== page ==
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Trans Mountain Pipeline to carry Alberta oil to Vancouver

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Ever since the Leduc oil strike of 1947, the crude has been flowing fast from oil wells in Alberta. To transport it to markets where it's needed, the Kinder Morgan company has engineered and built the 718-mile-long (1,150 km) Trans Mountain Pipeline. Workers blasted through rock, drained swampland and dug a tunnel under the Fraser River, before carefully welding, wrapping and laying down the sections of pipe. In this 1953 report from the CBC-TV program Newsmagazine, the almost $100 million pipeline is a good-news story for oil-hungry markets.
• This was the second large-scale pipeline to be constructed to carry oil from Alberta to markets far away. The first, the Interprovinical Pipeline, ran southeast from Edmonton to Superior, Wisconsin, following a route across the Prairies and along the shore of Lake Superior. It was later extended to Sarnia, Ont.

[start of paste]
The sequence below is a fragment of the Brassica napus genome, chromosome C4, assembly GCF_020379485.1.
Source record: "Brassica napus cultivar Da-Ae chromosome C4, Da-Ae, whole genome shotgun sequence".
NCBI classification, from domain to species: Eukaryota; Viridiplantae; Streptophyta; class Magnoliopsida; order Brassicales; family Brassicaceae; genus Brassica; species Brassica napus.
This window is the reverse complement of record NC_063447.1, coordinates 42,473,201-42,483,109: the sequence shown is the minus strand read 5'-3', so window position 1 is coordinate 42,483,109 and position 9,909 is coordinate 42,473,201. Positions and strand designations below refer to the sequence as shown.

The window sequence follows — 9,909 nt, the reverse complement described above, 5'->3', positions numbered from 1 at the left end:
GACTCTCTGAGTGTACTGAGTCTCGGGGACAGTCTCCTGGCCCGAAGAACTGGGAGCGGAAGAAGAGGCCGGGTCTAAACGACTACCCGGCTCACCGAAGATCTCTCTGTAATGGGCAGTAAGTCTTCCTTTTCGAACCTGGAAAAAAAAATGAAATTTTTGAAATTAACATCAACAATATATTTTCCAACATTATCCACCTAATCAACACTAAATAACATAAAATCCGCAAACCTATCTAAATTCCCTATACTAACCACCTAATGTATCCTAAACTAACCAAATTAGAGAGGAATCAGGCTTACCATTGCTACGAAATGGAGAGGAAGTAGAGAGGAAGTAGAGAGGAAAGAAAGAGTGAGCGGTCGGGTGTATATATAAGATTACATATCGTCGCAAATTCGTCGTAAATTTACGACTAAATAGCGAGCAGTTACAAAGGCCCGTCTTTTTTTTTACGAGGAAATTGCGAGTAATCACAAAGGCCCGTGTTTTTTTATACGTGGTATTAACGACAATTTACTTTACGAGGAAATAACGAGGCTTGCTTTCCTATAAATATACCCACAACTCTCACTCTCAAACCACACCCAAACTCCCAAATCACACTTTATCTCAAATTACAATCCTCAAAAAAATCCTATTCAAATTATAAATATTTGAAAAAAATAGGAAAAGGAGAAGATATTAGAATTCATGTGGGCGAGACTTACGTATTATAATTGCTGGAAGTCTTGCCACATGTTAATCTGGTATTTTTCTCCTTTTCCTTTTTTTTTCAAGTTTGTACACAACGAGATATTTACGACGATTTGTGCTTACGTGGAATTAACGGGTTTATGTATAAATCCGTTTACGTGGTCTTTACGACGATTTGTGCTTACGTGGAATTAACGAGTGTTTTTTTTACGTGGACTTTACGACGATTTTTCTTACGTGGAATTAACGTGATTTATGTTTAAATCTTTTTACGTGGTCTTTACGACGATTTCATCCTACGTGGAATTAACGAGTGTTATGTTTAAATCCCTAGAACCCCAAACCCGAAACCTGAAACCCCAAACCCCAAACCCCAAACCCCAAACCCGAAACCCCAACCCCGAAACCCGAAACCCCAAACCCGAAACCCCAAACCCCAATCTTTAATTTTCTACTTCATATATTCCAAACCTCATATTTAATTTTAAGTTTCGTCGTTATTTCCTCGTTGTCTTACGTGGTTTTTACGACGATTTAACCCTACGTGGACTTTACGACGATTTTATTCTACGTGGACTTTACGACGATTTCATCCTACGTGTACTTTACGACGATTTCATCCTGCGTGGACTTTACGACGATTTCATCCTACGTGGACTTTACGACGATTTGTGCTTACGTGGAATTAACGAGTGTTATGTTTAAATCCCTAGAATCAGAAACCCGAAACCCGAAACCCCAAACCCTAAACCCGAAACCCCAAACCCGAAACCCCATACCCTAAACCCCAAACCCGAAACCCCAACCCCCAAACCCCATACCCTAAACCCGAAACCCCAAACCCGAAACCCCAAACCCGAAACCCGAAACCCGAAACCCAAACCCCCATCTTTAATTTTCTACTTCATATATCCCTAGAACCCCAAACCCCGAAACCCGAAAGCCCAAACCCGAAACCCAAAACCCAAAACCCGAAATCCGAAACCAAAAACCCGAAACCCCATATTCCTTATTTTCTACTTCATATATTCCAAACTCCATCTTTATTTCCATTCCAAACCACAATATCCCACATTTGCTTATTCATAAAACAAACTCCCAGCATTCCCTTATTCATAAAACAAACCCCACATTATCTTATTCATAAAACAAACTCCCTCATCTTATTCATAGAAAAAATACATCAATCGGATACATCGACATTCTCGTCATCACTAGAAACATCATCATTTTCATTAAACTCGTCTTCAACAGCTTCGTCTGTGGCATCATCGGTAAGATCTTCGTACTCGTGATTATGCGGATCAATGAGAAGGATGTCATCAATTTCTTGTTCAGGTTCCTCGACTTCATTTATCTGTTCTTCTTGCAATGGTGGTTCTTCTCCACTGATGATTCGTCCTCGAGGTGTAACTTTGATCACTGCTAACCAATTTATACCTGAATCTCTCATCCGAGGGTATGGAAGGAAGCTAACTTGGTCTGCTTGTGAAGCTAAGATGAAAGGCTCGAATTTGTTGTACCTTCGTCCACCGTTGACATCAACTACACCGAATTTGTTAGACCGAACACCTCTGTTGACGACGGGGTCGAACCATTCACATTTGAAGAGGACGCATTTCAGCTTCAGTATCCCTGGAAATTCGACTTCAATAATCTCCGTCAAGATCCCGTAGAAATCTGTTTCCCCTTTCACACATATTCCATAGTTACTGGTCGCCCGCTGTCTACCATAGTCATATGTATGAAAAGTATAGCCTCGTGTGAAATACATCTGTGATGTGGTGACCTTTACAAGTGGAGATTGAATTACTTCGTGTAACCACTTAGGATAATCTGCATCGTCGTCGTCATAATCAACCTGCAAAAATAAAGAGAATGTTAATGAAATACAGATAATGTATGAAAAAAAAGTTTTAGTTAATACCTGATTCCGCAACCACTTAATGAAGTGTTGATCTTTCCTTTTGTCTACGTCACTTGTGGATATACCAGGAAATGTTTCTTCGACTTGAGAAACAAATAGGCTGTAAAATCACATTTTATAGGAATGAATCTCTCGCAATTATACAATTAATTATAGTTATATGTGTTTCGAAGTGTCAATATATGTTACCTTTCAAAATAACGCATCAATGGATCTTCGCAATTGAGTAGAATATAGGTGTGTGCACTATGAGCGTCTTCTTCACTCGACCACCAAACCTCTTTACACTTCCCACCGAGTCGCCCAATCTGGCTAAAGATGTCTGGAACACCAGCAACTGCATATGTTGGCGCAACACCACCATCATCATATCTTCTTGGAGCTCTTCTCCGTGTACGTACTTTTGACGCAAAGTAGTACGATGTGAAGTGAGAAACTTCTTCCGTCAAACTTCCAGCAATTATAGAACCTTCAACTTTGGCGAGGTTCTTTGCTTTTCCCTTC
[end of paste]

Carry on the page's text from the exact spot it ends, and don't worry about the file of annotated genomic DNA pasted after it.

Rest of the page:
• The Trans Mountain Pipeline is capable of carrying different products through the pipe in a series, one after the other. Due to their differing densities, heavy crude, light crude, distillates and gasoline can all travel with a minimum of mixing.

• The pipeline has ruptured numerous times. In 2007, a contractor working for the city of Burnaby punctured the pipeline while digging a new storm sewer line, apparently unaware that the oil pipeline existed. According to CBC.ca, almost 250,000 litres of oil spilled into nearby waterways before the rupture could be contained.

• Kinder Morgan, the company that owns the Trans Mountain Pipeline, operates almost 60,000 kilometres of oil pipelines across North America.
Medium: Television
Program: Newsmagazine
Broadcast Date: Nov. 1, 1953
Duration: 12:08

Last updated: June 20, 2014

Page consulted on June 20, 2014

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